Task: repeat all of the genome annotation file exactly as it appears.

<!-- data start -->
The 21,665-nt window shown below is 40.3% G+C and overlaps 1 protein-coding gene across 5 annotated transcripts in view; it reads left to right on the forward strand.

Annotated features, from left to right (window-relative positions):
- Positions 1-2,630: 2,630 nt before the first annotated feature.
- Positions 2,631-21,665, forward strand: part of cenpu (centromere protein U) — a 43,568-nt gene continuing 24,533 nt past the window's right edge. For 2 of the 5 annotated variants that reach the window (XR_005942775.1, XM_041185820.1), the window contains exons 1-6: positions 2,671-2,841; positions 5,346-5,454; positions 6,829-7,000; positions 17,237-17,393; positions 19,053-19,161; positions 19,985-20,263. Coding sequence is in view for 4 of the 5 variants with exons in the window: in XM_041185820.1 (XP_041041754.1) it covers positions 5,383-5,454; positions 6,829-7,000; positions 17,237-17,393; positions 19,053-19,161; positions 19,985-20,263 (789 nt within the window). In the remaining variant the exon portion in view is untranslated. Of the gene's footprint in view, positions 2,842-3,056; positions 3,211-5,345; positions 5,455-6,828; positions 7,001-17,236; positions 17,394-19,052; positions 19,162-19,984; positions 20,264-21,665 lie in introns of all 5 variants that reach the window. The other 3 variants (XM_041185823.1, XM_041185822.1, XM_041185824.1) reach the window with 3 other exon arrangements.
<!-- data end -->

The 21,665-nt window shown below is 40.3% G+C and overlaps 1 protein-coding gene across 5 annotated transcripts in view; it reads left to right on the forward strand.

Annotated features, from left to right (window-relative positions):
- Positions 1-2,630: 2,630 nt before the first annotated feature.
- Positions 2,631-21,665, forward strand: part of cenpu (centromere protein U) — a 43,568-nt gene continuing 24,533 nt past the window's right edge. For 2 of the 5 annotated variants that reach the window (XR_005942775.1, XM_041185820.1), the window contains exons 1-6: positions 2,671-2,841; positions 5,346-5,454; positions 6,829-7,000; positions 17,237-17,393; positions 19,053-19,161; positions 19,985-20,263. Coding sequence is in view for 4 of the 5 variants with exons in the window: in XM_041185820.1 (XP_041041754.1) it covers positions 5,383-5,454; positions 6,829-7,000; positions 17,237-17,393; positions 19,053-19,161; positions 19,985-20,263 (789 nt within the window). In the remaining variant the exon portion in view is untranslated. Of the gene's footprint in view, positions 2,842-3,056; positions 3,211-5,345; positions 5,455-6,828; positions 7,001-17,236; positions 17,394-19,052; positions 19,162-19,984; positions 20,264-21,665 lie in introns of all 5 variants that reach the window. The other 3 variants (XM_041185823.1, XM_041185822.1, XM_041185824.1) reach the window with 3 other exon arrangements.